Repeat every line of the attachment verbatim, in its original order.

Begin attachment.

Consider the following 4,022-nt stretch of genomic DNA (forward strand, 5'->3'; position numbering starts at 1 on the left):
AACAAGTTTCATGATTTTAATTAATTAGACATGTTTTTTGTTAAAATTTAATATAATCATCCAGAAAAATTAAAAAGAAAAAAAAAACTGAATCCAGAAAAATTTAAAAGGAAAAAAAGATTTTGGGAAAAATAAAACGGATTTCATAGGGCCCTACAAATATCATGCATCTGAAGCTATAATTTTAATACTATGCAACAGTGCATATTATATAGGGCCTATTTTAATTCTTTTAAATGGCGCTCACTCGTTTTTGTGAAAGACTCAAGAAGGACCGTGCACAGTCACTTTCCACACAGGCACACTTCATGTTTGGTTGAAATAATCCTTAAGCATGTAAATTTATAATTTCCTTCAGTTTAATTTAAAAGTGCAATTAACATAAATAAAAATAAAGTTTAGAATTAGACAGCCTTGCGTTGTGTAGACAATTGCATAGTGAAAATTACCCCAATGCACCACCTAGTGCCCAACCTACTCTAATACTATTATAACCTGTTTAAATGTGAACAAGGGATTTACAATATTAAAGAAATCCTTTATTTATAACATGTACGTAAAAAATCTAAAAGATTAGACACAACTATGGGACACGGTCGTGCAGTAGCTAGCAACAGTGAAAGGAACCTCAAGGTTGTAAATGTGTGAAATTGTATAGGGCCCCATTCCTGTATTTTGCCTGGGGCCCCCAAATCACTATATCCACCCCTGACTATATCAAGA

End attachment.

Consider the following 4,022-nt stretch of genomic DNA (forward strand, 5'->3'; position numbering starts at 1 on the left):
AACAAGTTTCATGATTTTAATTAATTAGACATGTTTTTTGTTAAAATTTAATATAATCATCCAGAAAAATTAAAAAGAAAAAAAAAACTGAATCCAGAAAAATTTAAAAGGAAAAAAAGATTTTGGGAAAAATAAAACGGATTTCATAGGGCCCTACAAATATCATGCATCTGAAGCTATAATTTTAATACTATGCAACAGTGCATATTATATAGGGCCTATTTTAATTCTTTTAAATGGCGCTCACTCGTTTTTGTGAAAGACTCAAGAAGGACCGTGCACAGTCACTTTCCACACAGGCACACTTCATGTTTGGTTGAAATAATCCTTAAGCATGTAAATTTATAATTTCCTTCAGTTTAATTTAAAAGTGCAATTAACATAAATAAAAATAAAGTTTAGAATTAGACAGCCTTGCGTTGTGTAGACAATTGCATAGTGAAAATTACCCCAATGCACCACCTAGTGCCCAACCTACTCTAATACTATTATAACCTGTTTAAATGTGAACAAGGGATTTACAATATTAAAGAAATCCTTTATTTATAACATGTACGTAAAAAATCTAAAAGATTAGACACAACTATGGGACACGGTCGTGCAGTAGCTAGCAACAGTGAAAGGAACCTCAAGGTTGTAAATGTGTGAAATTGTATAGGGCCCCATTCCTGTATTTTGCCTGGGGCCCCCAAATCACTATATCCACCCCTGACTATATCAAGA